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Yes, the Pokemon league helps to drive Pokemon sales. The same thing happened with the Magic league.

As for 4 Kids Entertainment, I'm still on the fence with that one.

You see, the reason I like Wizards of the Coast is because they've proven that they can take a concept (collectible card games) and reinvent it into further success (Magic, leading into Pokemon). However, they're also diversified within their little niche of hobby games; they purchased TSR and Five Rings Publishing, and so they release world-famous role-playing games as well, like Dungeons & Dragons and Alternity. Their board games (like the discontinued Robo Rally) and their traditional card games (like Guillotine) are also extremely fun, usually with a social twist from standard game plots. In Guillotine, for example, you play rival executioners during the French Revolution trying to, ahem, collect notorious heads of state. It's one thing to manage to score a card worth a lot of points, but it's so much more enjoyable when you get to give Marie Antoinette the ax.

Whenever I look 4 Kids Entertainment over, however, I ony see Pokemon. Heck, even their investor relations web pages blatantly show nothing but wall-to-wall Pokemon. Pokemon is a fad. This means that it will die down. I only see further growth for 4 Kids if they can prove they can get the licensing rights to the next big thing. If that next big thing is American, chances are that most of the licensing will remain strictly in-house.

Wizards was able to create a fad (Magic: the Gathering) and turn it into an industry. If 4 Kids proves that they can turn the licensing business into something consistently revenue-generating, then I'll be interested in them, too, but not before then.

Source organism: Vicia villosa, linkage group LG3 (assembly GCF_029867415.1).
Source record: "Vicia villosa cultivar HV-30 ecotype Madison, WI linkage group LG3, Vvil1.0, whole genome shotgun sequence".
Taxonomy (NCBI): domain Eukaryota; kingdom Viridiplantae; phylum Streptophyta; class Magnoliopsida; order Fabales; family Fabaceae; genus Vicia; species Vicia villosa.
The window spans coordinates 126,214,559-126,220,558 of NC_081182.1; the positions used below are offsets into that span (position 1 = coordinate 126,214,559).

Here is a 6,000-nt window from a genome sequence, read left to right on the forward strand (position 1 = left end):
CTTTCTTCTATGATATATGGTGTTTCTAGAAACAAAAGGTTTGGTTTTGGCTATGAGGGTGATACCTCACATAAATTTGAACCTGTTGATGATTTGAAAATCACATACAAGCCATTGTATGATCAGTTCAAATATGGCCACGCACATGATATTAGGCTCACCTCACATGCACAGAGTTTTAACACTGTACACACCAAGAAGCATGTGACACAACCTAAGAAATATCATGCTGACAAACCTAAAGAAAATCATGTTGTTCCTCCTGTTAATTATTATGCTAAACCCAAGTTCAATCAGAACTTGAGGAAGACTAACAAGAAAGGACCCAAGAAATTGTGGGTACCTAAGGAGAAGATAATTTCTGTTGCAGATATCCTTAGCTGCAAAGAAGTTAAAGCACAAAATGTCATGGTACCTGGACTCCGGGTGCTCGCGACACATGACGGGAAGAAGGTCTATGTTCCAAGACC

After that, we have to look at the whole of Hasbro as a company, and not just one department; after all, my shares represent pieces of Monopoly and Furby, too. Their financials look reasonable, their reasons for the Wizards acquisition are the good ones (because they're great game designers and marketers, not because Pokemon is so cool) and they recognize the need to make their old ideas new and fresh again. The original G. I. Joe has hit the shelves again, repackaged and with marketing showing both the importance of the character's history, and the need to consider our past when looking to the future. They are reaching out more to the consumer directly, through the internet, choose-the-new-Monopoly-token contests, engaging computer games from Hasbro Interactive, tournaments, etc. By appealing to the customer directly, they will be in a superior position to determine how people want to spend their time.

When valuating Hasbro, I asked myself not only whether they were producing the toys and games that both children and adults would play with right now, but also whether this would remain so 5-10 years down the line. Decide the answer to that question for yourself, but I say yes, they will.
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